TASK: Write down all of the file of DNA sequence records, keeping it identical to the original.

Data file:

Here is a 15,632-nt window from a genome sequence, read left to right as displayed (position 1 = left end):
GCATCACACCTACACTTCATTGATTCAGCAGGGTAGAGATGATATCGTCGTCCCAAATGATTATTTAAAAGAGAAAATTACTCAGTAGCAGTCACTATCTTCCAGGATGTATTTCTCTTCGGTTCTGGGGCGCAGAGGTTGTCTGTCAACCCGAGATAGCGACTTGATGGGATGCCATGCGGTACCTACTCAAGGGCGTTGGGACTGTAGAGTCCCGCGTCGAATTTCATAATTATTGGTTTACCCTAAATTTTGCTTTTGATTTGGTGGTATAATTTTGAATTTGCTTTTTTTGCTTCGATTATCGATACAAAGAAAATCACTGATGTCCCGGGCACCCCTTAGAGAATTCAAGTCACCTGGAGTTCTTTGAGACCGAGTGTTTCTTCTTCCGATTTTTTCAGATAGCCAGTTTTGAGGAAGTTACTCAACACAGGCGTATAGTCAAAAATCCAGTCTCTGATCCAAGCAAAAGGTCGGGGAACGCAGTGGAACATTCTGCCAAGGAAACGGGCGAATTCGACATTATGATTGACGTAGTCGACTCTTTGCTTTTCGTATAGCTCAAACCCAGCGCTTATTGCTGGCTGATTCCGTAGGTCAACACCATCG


Here is a 15,632-nt window from a genome sequence, read left to right as displayed (position 1 = left end):
GCATCACACCTACACTTCATTGATTCAGCAGGGTAGAGATGATATCGTCGTCCCAAATGATTATTTAAAAGAGAAAATTACTCAGTAGCAGTCACTATCTTCCAGGATGTATTTCTCTTCGGTTCTGGGGCGCAGAGGTTGTCTGTCAACCCGAGATAGCGACTTGATGGGATGCCATGCGGTACCTACTCAAGGGCGTTGGGACTGTAGAGTCCCGCGTCGAATTTCATAATTATTGGTTTACCCTAAATTTTGCTTTTGATTTGGTGGTATAATTTTGAATTTGCTTTTTTTGCTTCGATTATCGATACAAAGAAAATCACTGATGTCCCGGGCACCCCTTAGAGAATTCAAGTCACCTGGAGTTCTTTGAGACCGAGTGTTTCTTCTTCCGATTTTTTCAGATAGCCAGTTTTGAGGAAGTTACTCAACACAGGCGTATAGTCAAAAATCCAGTCTCTGATCCAAGCAAAAGGTCGGGGAACGCAGTGGAACATTCTGCCAAGGAAACGGGCGAATTCGACATTATGATTGACGTAGTCGACTCTTTGCTTTTCGTATAGCTCAAACCCAGCGCTTATTGCTGGCTGATTCCGTAGGTCAACACCATCG